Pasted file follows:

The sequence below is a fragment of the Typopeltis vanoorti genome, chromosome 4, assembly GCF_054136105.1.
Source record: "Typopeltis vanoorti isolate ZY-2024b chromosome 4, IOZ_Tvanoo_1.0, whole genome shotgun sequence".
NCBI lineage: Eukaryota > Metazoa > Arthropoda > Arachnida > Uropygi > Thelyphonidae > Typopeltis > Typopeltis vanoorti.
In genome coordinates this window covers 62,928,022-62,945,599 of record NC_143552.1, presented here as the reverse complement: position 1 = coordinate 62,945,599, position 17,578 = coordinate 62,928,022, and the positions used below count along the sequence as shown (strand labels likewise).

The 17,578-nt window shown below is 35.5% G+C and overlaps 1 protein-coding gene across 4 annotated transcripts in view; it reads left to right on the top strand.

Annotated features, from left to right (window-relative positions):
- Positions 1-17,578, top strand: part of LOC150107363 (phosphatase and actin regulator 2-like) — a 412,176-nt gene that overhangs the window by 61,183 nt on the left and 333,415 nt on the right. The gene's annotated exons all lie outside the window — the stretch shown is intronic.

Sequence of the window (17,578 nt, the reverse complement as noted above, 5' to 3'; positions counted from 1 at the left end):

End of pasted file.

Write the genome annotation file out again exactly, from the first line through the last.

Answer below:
The sequence below is a fragment of the Typopeltis vanoorti genome, chromosome 4, assembly GCF_054136105.1.
Source record: "Typopeltis vanoorti isolate ZY-2024b chromosome 4, IOZ_Tvanoo_1.0, whole genome shotgun sequence".
NCBI lineage: Eukaryota > Metazoa > Arthropoda > Arachnida > Uropygi > Thelyphonidae > Typopeltis > Typopeltis vanoorti.
In genome coordinates this window covers 62,928,022-62,945,599 of record NC_143552.1, presented here as the reverse complement: position 1 = coordinate 62,945,599, position 17,578 = coordinate 62,928,022, and the positions used below count along the sequence as shown (strand labels likewise).

The 17,578-nt window shown below is 35.5% G+C and overlaps 1 protein-coding gene across 4 annotated transcripts in view; it reads left to right on the top strand.

Annotated features, from left to right (window-relative positions):
- Positions 1-17,578, top strand: part of LOC150107363 (phosphatase and actin regulator 2-like) — a 412,176-nt gene that overhangs the window by 61,183 nt on the left and 333,415 nt on the right. The gene's annotated exons all lie outside the window — the stretch shown is intronic.

Sequence of the window (17,578 nt, the reverse complement as noted above, 5' to 3'; positions counted from 1 at the left end):